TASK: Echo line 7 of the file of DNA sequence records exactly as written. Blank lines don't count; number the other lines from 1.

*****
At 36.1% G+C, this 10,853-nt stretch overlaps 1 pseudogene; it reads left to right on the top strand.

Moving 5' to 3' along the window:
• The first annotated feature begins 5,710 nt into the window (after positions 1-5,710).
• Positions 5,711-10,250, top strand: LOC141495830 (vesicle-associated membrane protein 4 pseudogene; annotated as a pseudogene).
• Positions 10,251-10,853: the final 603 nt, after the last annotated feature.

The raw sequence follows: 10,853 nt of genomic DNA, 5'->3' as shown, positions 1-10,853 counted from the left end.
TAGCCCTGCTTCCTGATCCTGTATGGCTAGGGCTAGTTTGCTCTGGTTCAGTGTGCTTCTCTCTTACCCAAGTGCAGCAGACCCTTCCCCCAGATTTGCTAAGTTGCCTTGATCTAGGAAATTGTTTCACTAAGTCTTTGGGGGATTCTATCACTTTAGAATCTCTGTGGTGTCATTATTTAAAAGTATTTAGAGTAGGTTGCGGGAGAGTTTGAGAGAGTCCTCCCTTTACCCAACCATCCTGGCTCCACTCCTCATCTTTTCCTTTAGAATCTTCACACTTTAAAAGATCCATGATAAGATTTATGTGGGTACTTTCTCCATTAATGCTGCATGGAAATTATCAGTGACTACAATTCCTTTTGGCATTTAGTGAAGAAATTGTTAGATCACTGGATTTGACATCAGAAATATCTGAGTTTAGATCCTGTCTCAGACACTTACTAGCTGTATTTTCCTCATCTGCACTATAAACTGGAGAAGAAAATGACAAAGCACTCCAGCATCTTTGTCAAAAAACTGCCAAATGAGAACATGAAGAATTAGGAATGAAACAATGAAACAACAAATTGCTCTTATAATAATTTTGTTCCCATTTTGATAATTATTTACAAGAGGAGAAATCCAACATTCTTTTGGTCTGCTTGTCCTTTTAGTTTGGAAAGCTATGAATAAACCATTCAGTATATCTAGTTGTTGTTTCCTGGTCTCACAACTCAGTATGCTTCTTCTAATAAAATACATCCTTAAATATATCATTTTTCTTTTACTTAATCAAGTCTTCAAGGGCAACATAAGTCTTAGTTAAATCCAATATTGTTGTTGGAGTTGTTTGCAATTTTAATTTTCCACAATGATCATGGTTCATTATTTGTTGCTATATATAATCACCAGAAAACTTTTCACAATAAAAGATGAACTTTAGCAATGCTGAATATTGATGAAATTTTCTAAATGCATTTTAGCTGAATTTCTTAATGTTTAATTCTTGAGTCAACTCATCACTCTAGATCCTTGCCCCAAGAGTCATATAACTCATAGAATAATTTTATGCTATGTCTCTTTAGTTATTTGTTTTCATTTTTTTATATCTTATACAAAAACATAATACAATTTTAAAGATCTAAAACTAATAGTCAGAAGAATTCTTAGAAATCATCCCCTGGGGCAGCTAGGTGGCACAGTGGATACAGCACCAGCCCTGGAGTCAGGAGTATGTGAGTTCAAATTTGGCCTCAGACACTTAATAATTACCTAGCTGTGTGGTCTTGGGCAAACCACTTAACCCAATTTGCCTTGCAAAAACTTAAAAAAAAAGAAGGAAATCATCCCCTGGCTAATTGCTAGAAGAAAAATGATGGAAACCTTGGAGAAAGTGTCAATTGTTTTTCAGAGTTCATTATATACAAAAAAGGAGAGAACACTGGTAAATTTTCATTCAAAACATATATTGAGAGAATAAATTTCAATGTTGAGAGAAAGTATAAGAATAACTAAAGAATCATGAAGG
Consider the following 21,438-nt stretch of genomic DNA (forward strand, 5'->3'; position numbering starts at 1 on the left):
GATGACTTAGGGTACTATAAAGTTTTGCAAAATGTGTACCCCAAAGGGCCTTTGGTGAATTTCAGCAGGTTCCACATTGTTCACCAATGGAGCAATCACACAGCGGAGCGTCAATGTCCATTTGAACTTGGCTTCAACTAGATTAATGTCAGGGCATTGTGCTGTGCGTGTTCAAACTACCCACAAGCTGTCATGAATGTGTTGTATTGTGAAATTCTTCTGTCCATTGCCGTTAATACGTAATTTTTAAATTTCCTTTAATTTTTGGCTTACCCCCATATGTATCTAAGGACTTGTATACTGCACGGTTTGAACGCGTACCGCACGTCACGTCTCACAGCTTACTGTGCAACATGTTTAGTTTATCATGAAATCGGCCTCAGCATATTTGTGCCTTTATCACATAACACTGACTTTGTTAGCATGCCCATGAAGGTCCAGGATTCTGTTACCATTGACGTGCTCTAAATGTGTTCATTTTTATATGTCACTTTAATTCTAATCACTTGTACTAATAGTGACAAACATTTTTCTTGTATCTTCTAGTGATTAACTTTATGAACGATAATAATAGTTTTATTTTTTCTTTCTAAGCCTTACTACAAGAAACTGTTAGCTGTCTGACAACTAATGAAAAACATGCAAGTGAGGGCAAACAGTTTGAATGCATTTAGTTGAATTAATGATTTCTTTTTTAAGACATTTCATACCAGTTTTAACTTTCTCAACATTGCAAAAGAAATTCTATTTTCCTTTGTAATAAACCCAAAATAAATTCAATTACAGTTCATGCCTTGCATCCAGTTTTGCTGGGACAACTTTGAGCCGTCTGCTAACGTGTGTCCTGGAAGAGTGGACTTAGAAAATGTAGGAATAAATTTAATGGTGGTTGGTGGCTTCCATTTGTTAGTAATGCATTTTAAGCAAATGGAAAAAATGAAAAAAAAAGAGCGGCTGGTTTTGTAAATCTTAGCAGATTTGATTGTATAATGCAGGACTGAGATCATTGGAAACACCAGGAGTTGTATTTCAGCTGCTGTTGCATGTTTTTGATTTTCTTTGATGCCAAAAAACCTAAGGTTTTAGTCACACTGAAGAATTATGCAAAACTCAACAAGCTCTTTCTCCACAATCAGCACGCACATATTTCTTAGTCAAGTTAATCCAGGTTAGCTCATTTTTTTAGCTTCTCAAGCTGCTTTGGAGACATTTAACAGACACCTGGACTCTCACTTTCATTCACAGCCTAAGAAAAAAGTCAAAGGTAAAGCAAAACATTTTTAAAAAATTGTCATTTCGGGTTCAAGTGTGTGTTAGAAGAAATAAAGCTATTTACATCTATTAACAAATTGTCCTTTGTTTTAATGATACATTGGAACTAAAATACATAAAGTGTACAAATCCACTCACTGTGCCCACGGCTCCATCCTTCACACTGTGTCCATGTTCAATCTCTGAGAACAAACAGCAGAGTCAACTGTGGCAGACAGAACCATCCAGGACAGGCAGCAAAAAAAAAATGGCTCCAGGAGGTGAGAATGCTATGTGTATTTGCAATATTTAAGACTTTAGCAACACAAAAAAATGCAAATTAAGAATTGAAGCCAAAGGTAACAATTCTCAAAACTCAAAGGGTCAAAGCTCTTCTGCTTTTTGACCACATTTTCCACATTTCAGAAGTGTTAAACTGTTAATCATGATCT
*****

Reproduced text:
TAGCCCTGCTTCCTGATCCTGTATGGCTAGGGCTAGTTTGCTCTGGTTCAGTGTGCTTCTCTCTTACCCAAGTGCAGCAGACCCTTCCCCCAGATTTGCTAAGTTGCCTTGATCTAGGAAATTGTTTCACTAAGTCTTTGGGGGATTCTATCACTTTAGAATCTCTGTGGTGTCATTATTTAAAAGTATTTAGAGTAGGTTGCGGGAGAGTTTGAGAGAGTCCTCCCTTTACCCAACCATCCTGGCTCCACTCCTCATCTTTTCCTTTAGAATCTTCACACTTTAAAAGATCCATGATAAGATTTATGTGGGTACTTTCTCCATTAATGCTGCATGGAAATTATCAGTGACTACAATTCCTTTTGGCATTTAGTGAAGAAATTGTTAGATCACTGGATTTGACATCAGAAATATCTGAGTTTAGATCCTGTCTCAGACACTTACTAGCTGTATTTTCCTCATCTGCACTATAAACTGGAGAAGAAAATGACAAAGCACTCCAGCATCTTTGTCAAAAAACTGCCAAATGAGAACATGAAGAATTAGGAATGAAACAATGAAACAACAAATTGCTCTTATAATAATTTTGTTCCCATTTTGATAATTATTTACAAGAGGAGAAATCCAACATTCTTTTGGTCTGCTTGTCCTTTTAGTTTGGAAAGCTATGAATAAACCATTCAGTATATCTAGTTGTTGTTTCCTGGTCTCACAACTCAGTATGCTTCTTCTAATAAAATACATCCTTAAATATATCATTTTTCTTTTACTTAATCAAGTCTTCAAGGGCAACATAAGTCTTAGTTAAATCCAATATTGTTGTTGGAGTTGTTTGCAATTTTAATTTTCCACAATGATCATGGTTCATTATTTGTTGCTATATATAATCACCAGAAAACTTTTCACAATAAAAGATGAACTTTAGCAATGCTGAATATTGATGAAATTTTCTAAATGCATTTTAGCTGAATTTCTTAATGTTTAATTCTTGAGTCAACTCATCACTCTAGATCCTTGCCCCAAGAGTCATATAACTCATAGAATAATTTTATGCTATGTCTCTTTAGTTATTTGTTTTCATTTTTTTATATCTTATACAAAAACATAATACAATTTTAAAGATCTAAAACTAATAGTCAGAAGAATTCTTAGAAATCATCCCCTGGGGCAGCTAGGTGGCACAGTGGATACAGCACCAGCCCTGGAGTCAGGAGTATGTGAGTTCAAATTTGGCCTCAGACACTTAATAATTACCTAGCTGTGTGGTCTTGGGCAAACCACTTAACCCAATTTGCCTTGCAAAAACTTAAAAAAAAAGAAGGAAATCATCCCCTGGCTAATTGCTAGAAGAAAAATGATGGAAACCTTGGAGAAAGTGTCAATTGTTTTTCAGAGTTCATTATATACAAAAAAGGAGAGAACACTGGTAAATTTTCATTCAAAACATATATTGAGAGAATAAATTTCAATGTTGAGAGAAAGTATAAGAATAACTAAAGAATCATGAAGG